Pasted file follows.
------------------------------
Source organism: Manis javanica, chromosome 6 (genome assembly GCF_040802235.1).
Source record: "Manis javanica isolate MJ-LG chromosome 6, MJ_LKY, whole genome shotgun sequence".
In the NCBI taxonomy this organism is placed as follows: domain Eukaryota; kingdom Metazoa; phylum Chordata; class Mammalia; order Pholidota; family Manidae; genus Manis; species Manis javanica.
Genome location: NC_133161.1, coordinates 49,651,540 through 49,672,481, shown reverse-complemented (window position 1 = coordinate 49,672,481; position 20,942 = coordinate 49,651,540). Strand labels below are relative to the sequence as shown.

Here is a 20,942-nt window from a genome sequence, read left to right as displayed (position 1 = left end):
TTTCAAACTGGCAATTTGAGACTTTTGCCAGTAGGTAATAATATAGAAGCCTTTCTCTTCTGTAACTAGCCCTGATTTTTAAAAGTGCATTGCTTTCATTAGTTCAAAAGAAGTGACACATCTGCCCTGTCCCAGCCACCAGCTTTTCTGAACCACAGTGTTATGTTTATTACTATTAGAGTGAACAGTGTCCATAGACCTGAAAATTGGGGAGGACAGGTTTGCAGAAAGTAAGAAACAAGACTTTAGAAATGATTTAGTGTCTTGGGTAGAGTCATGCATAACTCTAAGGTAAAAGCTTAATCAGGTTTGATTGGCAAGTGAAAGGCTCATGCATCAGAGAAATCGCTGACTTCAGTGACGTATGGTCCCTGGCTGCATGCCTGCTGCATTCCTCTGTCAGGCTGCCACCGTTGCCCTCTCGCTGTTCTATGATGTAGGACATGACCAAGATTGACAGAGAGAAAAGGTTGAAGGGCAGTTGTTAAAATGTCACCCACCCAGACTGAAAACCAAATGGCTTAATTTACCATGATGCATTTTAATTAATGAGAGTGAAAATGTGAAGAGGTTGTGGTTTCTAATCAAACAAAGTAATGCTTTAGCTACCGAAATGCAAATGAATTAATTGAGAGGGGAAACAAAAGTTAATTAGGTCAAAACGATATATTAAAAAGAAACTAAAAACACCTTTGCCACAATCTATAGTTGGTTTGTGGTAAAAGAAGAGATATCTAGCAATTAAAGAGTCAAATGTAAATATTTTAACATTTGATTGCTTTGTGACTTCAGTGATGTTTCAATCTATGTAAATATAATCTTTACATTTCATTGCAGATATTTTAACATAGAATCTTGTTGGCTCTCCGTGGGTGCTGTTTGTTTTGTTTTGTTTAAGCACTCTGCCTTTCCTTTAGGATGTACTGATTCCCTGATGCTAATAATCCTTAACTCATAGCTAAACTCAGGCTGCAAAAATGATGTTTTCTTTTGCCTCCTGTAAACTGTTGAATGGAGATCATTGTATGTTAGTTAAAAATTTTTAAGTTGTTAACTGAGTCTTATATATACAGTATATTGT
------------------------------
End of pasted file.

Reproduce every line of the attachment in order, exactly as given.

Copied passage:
Source organism: Manis javanica, chromosome 6 (genome assembly GCF_040802235.1).
Source record: "Manis javanica isolate MJ-LG chromosome 6, MJ_LKY, whole genome shotgun sequence".
In the NCBI taxonomy this organism is placed as follows: domain Eukaryota; kingdom Metazoa; phylum Chordata; class Mammalia; order Pholidota; family Manidae; genus Manis; species Manis javanica.
Genome location: NC_133161.1, coordinates 49,651,540 through 49,672,481, shown reverse-complemented (window position 1 = coordinate 49,672,481; position 20,942 = coordinate 49,651,540). Strand labels below are relative to the sequence as shown.

Here is a 20,942-nt window from a genome sequence, read left to right as displayed (position 1 = left end):
TTTCAAACTGGCAATTTGAGACTTTTGCCAGTAGGTAATAATATAGAAGCCTTTCTCTTCTGTAACTAGCCCTGATTTTTAAAAGTGCATTGCTTTCATTAGTTCAAAAGAAGTGACACATCTGCCCTGTCCCAGCCACCAGCTTTTCTGAACCACAGTGTTATGTTTATTACTATTAGAGTGAACAGTGTCCATAGACCTGAAAATTGGGGAGGACAGGTTTGCAGAAAGTAAGAAACAAGACTTTAGAAATGATTTAGTGTCTTGGGTAGAGTCATGCATAACTCTAAGGTAAAAGCTTAATCAGGTTTGATTGGCAAGTGAAAGGCTCATGCATCAGAGAAATCGCTGACTTCAGTGACGTATGGTCCCTGGCTGCATGCCTGCTGCATTCCTCTGTCAGGCTGCCACCGTTGCCCTCTCGCTGTTCTATGATGTAGGACATGACCAAGATTGACAGAGAGAAAAGGTTGAAGGGCAGTTGTTAAAATGTCACCCACCCAGACTGAAAACCAAATGGCTTAATTTACCATGATGCATTTTAATTAATGAGAGTGAAAATGTGAAGAGGTTGTGGTTTCTAATCAAACAAAGTAATGCTTTAGCTACCGAAATGCAAATGAATTAATTGAGAGGGGAAACAAAAGTTAATTAGGTCAAAACGATATATTAAAAAGAAACTAAAAACACCTTTGCCACAATCTATAGTTGGTTTGTGGTAAAAGAAGAGATATCTAGCAATTAAAGAGTCAAATGTAAATATTTTAACATTTGATTGCTTTGTGACTTCAGTGATGTTTCAATCTATGTAAATATAATCTTTACATTTCATTGCAGATATTTTAACATAGAATCTTGTTGGCTCTCCGTGGGTGCTGTTTGTTTTGTTTTGTTTAAGCACTCTGCCTTTCCTTTAGGATGTACTGATTCCCTGATGCTAATAATCCTTAACTCATAGCTAAACTCAGGCTGCAAAAATGATGTTTTCTTTTGCCTCCTGTAAACTGTTGAATGGAGATCATTGTATGTTAGTTAAAAATTTTTAAGTTGTTAACTGAGTCTTATATATACAGTATATTGT